St. Paul's was the first church to be built in Key West. The original structure built in 1838 was constructed of coral rock. In 1846, the church was destroyed by a hurricane. A new wooden frame church was built but also destroyed by fire in 1886. In 1909, a hurricane again destroyed the structure. Finally in 1919, the concrete structure that you see today was built.
If you are doing the ghost tour this will be one of your stops. Interesting story about a Captain who haunts the area.
Located on corner of Duval and Eaton, across from Wendy's.
Although I didn't personally get to see the Curry Mansion Inn, several in our group did, and had nothing but good to say of it. The tour was free and they were able to go all over the building except for rooms where the doors were closed, as in rooms where guests were currently staying. They were even able to go up on the roof and get a good view over the surroundings. I just wish there had been time for the rest of us to get around to see it as well.
Find it at 511 Caroline Street
Because of the Depression, in 1934, Key West was bankrupt, and by some estimates, as many as 85 percent of its inhabitatns were on relief.
Governor Sholtz appointed Julius Stone, Florida's administrator for the Federal Emergency Relief Administration (FERA), to assess the situation. Mr. Stone decided that the rundown city needed rehabilitation and a general beautification program to make it attractive as a tourist resort.
The Public Works of Art Project brought in artists from other parts of the country and put them to work creating paintings, murals or public places, and other projects, such as tourist brochures and postcards. An art gallery was established, where artists could sell their work, and art and craft classes were made available to adults and children. A choral society and dramatic organization was organized and a week-long festival was created, culminating in a production of Gilbert and Sullivan's Pirates of Penzance.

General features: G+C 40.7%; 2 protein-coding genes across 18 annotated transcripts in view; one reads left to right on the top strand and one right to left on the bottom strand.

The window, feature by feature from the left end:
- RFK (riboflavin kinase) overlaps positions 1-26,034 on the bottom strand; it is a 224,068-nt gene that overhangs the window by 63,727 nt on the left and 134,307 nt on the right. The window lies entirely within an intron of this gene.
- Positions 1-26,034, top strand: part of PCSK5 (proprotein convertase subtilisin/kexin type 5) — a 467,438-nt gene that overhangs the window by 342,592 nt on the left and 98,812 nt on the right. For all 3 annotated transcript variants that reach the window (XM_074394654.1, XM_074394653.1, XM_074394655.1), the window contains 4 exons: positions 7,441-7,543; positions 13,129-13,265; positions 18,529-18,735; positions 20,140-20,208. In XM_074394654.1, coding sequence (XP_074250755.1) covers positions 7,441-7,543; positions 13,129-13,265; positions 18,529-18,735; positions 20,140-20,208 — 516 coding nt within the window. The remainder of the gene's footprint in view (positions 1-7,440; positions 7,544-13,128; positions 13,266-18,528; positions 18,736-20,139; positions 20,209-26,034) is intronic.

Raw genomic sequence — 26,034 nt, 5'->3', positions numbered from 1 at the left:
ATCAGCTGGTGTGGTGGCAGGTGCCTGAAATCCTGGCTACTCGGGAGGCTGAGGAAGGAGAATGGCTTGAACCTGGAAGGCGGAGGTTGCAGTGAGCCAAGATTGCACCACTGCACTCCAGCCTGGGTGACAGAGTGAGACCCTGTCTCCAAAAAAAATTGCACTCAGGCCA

Jeanne Taylor was one of these artists. From Holly Springs, Mississippi, Taylor studied at the St. Louis School of Art, and taught drawing and painting at the Key West Art Center. In 1966, she had this little studio and antique shop. She directed excavation of East Martello Tower and became the first curator of the East Martello Museum.
Fleming Street abounds with many of the characteristic house styles of the island. Look at the scrollwork on the porches, upstairs and down, with designs of palm trees, pineapples, and spindles. The 1880s eyebrow houses are also in this street.
The house you see below was once moved a few feet off its foundation piers during a heavy hurricane and replaced. Its bright peach color is unusual in Key West. It is also referred to as the Illingsworth house, after its first owner.
- Eyebrow houses: two-story homes where the second-story windows are partially covered by the roof, thus resembling eyebrows. Especially suited for hot climates.
- Gingerbread: decorative carved details, generally on Victorian houses. Mass produced and/or individually designed.
Self-guiding tours: Pelican Path - a route marked with pelican signs - leads visitors through historic Key West. A Descriptive brochure outlining the tour can be picked up at the Chamber of Commerce.Mallory Square, 402 Wall St., phone (305)294-2587
On our way down Duval street from Mallory Square we came across a free tour of a home that said it was the oldest home in Key West. The tour was free, and although the house was small, it is completely furnished with the furnishings and portraits of the original family and was very interesting. It has a lovely backyard with a separate cookhouse, the only remaining cookhouse in Key West. there are also benches and public bathrooms. I loved the huge lime trees in the backyard too. This house is a great side trip from the shopping and other landmarks in the area.
The house is located at 322 Duval Street, open 10am to 4pm daily except Sunday and Wednesday.
408 Duval St., Key West, Old Town
The judge didn't like company, so he built two guest houses for company. So many beautiful houses here, you could never see them all in a month!
Take a trolley ride through the city. It passes by all the nice houses. Start of the tour: somewhere at Mallory Square.